Persecution and the Church
A workshop study on Biblical principles
…. a major issue of our time
Persecution is undoubtedly one of the major issues of our time, although not many people are aware of the fact. Our media have unfortunately failed in their duty to report the whole truth and reality of the day by opting to focus on the things people want to hear and to omit those things that they don’t, notwithstanding the, often huge, importance of the omissions. Consequently, the public have become used to issues that may be of vital importance to society being swept under the table or at least watered down to becoming of little import. Indeed, we have reached a stage where to be accused of telling the truth has almost become an indictment. Tough words, but unfortunately true and persecution is one such victim of this deceit.
When we talk of persecution we are inclined to think of the Middle Ages or the Spanish Inquisition, like ‘we don’t do that stuff anymore’, but we do and big time and it comes in many forms. Persecution is persecution, whether it is bullying on the school playground or 9/11, whether it is a foul racial insult or kicking over an old man because he wears a big black hat or a bullet in the back because his skin is the wrong colour, it is all the same thing and it has got to stop. But how?
This program will be focussing on two types of persecution, anti-Semitism and persecution of Christians, both old and well understood patterns of demonic behaviour, but which have emerged in force once more in recent decades. This does not, however, mean that other types of persecution, such as in racism in its multitude of formats, are any less worthy of attention, as all are equally reprehensible and are founded on the same particularly ugly human characteristic, hate. The above two forms of persecution are chosen not because the others are less important, but because they are widespread and they cover most aspects of persecution including religion and therefore, what is true for them is at least in principle true for the rest.
Unfortunately, persecution is right back on the table and with a vengeance. However, what seems peculiar to our present time is that society appears far less able to deal with the situation than it has been in the past. Western governments are in disarray and the Church is simply incapable of doing anything, both having had their moral backbones removed by secular humanism and its cousin materialism. It is repeated at this point, before going any further that, although only two forms of persecution are our focus here, other forms are not excluded and that the principles, if not the circumstances, are identical.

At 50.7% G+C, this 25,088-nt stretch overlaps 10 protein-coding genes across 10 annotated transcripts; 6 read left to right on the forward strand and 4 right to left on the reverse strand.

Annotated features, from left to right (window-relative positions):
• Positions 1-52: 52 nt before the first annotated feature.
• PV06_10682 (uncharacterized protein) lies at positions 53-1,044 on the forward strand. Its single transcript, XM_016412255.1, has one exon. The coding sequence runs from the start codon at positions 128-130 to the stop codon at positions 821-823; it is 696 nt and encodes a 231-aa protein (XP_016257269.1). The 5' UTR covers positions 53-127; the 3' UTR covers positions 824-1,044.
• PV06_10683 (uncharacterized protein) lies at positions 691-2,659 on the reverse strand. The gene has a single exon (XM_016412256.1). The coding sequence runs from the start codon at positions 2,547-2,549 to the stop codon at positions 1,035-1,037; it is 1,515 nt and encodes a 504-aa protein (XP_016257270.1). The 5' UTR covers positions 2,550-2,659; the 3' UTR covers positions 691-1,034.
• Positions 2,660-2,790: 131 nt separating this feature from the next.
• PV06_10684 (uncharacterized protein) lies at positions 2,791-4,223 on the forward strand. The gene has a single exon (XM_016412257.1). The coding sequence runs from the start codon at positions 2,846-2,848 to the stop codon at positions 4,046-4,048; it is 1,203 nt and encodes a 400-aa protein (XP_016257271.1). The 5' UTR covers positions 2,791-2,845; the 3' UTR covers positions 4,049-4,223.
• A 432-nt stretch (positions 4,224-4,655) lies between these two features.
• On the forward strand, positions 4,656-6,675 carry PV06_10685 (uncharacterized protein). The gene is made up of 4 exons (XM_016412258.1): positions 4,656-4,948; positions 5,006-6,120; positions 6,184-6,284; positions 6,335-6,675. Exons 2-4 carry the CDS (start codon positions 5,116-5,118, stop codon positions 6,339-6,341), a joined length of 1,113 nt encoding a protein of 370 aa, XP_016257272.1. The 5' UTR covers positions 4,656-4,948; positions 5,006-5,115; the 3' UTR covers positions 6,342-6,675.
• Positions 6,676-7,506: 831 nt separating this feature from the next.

The objective of the program is to change attitudes, no easy task to be sure, and it targets the two largest agencies for change in society, specifically government and the Church. Governments are their own master and are not wont to listen to the individual, but the Church is different in that it can be targeted by individuals and, if successfully done, can in turn effectively target government and thus change may be affected. Over the ages the Church has been an agent for great change for the good of all, but today that is somewhat debateable. Nevertheless, despite its depleted influence, the Church remains our greatest hope of being able to change public opinion and therefore to lift society, government included, out of the perilous position in which we all sit. But how do we go about it?
Television, the internet and social media and don’t bother to mention the printed media, radio and so on, do not change attitudes any longer. Public media used to manage to achieve that, but today, unless they give the public what they want to receive they simply go out of business and that changes nothing. It is simply extending what already appeals. Today people have become accustomed to being spoon fed and not having to think for themselves. So, you only have to listen to what you want to hear and it all gets served up in a form that does not require you to think too much. All nice and easy and it is like that in the Church as well. Mushy, warm sermons on Sunday but no teaching, definitely no teaching; teaching means you may have to think and ‘no more than twenty minutes please’. ‘Anyway, I can get as many sermons as I want on the TV and if I don’t like yours, there is another at the click of a button’. The trouble is that a sermon heard at eleven Sunday morning is forgotten by seven Sunday evening, because that is what is preached today, nothing that makes people sit up and listen. Nothing that stays with you through the week and that changes the way you think. Of course, there is plenty of other stuff to fill your head, but not much that teaches you how to read and understand God’s Word for yourself. The Bible is the only comprehensive manual for living there is, but it does require some effort.